This is also true of schedule changes that leave you suddenly busy or make it difficult to exercise. Have a backup plan so you can be consistent, at least for the first month when you are forming habits.

    If travel is on your schedule and can’t be avoided, make an exercise plan before you go[4], and make sure to pack exercise clothes and an exercise mat as motivation to keep you on track.

    6. Start Slow

    Ever start an exercise plan by running ten miles and then puking your guts out? Maybe you aren’t that extreme, but burnout is common early on when learning how to get in shape. You have a lifetime to be healthy, so don’t try to go from couch potato to athletic superstar in a week.

    If you are starting a running regime, for example, run less than you can to start. Starting strength training? Work with less weight than you could theoretically lift. Increasing intensity and pushing yourself can come later when your body becomes comfortable with regular exercise.

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    7. Be Careful When Choosing a Workout Partner

    Should you have a workout partner? That depends. Workout partners can help you stay motivated and make exercising more fun. But they can also stop you from reaching your goals.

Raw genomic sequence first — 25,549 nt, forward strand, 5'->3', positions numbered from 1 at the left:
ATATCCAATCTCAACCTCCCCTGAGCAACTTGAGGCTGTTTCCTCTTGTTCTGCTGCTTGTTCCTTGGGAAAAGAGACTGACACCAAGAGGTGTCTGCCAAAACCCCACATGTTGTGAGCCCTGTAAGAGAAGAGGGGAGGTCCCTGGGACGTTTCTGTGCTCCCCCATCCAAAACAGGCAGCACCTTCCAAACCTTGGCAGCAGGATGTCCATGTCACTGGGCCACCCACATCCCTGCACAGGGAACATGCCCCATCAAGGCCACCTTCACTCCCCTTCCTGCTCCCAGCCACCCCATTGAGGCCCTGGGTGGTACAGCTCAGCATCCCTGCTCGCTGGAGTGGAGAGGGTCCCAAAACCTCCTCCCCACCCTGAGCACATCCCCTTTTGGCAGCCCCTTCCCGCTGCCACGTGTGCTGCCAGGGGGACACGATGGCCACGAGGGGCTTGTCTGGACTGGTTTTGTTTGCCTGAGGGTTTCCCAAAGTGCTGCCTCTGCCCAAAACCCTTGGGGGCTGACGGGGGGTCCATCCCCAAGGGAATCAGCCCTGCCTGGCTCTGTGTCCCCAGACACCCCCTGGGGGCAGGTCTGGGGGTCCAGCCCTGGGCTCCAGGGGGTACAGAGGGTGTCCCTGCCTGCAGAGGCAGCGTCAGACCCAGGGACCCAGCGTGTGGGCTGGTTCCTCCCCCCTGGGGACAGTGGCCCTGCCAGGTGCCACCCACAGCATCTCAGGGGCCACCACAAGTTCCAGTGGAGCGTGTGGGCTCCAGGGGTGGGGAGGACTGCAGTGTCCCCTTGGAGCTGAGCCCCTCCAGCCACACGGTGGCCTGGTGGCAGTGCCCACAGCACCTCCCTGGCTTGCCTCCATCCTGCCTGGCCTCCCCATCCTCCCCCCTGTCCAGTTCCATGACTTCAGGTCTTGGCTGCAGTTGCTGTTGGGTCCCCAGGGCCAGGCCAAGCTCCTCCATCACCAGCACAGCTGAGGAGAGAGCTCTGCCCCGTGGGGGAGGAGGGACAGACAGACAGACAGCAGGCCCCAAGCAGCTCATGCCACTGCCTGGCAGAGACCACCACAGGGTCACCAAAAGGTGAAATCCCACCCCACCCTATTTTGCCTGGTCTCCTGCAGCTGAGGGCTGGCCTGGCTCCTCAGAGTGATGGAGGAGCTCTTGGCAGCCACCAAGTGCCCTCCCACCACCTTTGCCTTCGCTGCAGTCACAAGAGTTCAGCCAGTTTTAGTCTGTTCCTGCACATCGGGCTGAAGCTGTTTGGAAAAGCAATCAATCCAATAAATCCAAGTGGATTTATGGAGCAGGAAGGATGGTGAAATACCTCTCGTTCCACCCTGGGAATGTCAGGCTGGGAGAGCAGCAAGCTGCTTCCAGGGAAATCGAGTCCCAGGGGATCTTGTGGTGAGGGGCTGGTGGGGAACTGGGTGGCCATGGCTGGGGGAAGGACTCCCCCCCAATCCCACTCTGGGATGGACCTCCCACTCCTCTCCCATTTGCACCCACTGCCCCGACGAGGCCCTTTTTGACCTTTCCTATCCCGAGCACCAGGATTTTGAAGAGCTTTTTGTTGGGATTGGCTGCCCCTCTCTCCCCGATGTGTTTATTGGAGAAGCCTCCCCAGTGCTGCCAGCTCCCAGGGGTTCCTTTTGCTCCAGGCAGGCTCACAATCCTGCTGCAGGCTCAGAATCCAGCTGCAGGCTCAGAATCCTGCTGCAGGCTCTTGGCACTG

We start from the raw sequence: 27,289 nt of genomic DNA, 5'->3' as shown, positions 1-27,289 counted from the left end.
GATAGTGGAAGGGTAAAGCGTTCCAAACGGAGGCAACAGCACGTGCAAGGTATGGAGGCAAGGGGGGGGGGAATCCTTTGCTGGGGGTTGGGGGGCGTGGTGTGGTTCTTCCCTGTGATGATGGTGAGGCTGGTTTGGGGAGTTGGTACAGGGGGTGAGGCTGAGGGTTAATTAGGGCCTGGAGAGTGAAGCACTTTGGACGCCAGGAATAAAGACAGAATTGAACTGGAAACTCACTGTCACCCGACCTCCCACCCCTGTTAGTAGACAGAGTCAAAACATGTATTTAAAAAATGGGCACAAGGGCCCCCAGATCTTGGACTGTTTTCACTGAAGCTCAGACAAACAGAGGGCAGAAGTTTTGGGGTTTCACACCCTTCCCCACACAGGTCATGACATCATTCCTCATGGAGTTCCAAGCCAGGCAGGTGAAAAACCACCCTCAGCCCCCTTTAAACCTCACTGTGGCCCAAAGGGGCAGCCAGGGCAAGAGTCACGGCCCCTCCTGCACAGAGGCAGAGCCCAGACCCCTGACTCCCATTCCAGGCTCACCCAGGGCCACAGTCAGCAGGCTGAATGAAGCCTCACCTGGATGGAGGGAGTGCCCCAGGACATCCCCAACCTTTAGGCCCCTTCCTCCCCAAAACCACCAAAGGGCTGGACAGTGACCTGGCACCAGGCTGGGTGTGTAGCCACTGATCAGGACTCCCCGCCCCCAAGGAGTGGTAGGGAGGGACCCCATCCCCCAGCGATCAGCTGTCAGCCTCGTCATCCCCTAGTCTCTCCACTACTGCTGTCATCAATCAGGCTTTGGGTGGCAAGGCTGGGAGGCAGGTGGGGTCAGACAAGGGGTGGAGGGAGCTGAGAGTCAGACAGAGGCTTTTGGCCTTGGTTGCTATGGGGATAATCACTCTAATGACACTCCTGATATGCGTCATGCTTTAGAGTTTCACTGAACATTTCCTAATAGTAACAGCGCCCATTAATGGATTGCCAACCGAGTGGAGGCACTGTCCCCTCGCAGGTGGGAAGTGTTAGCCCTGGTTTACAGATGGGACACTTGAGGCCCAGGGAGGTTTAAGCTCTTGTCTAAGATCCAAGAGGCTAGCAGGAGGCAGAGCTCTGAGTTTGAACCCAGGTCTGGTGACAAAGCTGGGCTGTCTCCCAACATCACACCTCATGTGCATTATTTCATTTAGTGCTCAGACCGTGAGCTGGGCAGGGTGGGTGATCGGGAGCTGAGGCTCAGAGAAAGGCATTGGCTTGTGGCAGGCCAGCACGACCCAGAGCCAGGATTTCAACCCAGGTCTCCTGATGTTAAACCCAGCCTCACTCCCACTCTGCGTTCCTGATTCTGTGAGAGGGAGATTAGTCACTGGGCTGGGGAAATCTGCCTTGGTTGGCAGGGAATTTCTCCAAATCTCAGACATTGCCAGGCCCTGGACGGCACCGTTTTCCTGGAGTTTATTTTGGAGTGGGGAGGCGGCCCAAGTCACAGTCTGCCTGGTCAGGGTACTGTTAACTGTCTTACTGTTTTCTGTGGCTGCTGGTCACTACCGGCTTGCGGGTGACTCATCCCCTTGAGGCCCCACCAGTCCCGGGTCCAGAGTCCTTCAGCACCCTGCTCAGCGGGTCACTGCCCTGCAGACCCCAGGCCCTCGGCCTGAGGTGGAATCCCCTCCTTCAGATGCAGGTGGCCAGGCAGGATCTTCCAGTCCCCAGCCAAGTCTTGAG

My suggestion would be to have a workout partner, but when you start to plateau (either in physical ability, weight loss/gain, or overall health) and you haven’t reached your goals, consider mixing things up a bit.

    If you plateau, you may need to make changes to continue improving. In this case it’s important to talk to your workout partner about the changes you want to make, and if they don’t seem motivated to continue, offer a thirty day break where you both try different activities.

    I notice that guys working out together tend to match strength after a brief adjustment phase. Even if both are trying to improve, something seems to stall improvement once they reach a certain point. I found that I was able to lift as much as 30-50% more after taking a short break from my regular workout partner.

    Final Thoughts

    Learning how to get in shape in as little as two weeks sounds daunting, but if you’re motivated and have the time and energy to devote to it, it’s certainly possible.

    Find an exercise routine that works for you, eat healthy, drink lots of water, and watch as the transformation begins.

    More Tips on Getting in Shape

    Featured photo credit: Alexander Redl via unsplash.com

    Reference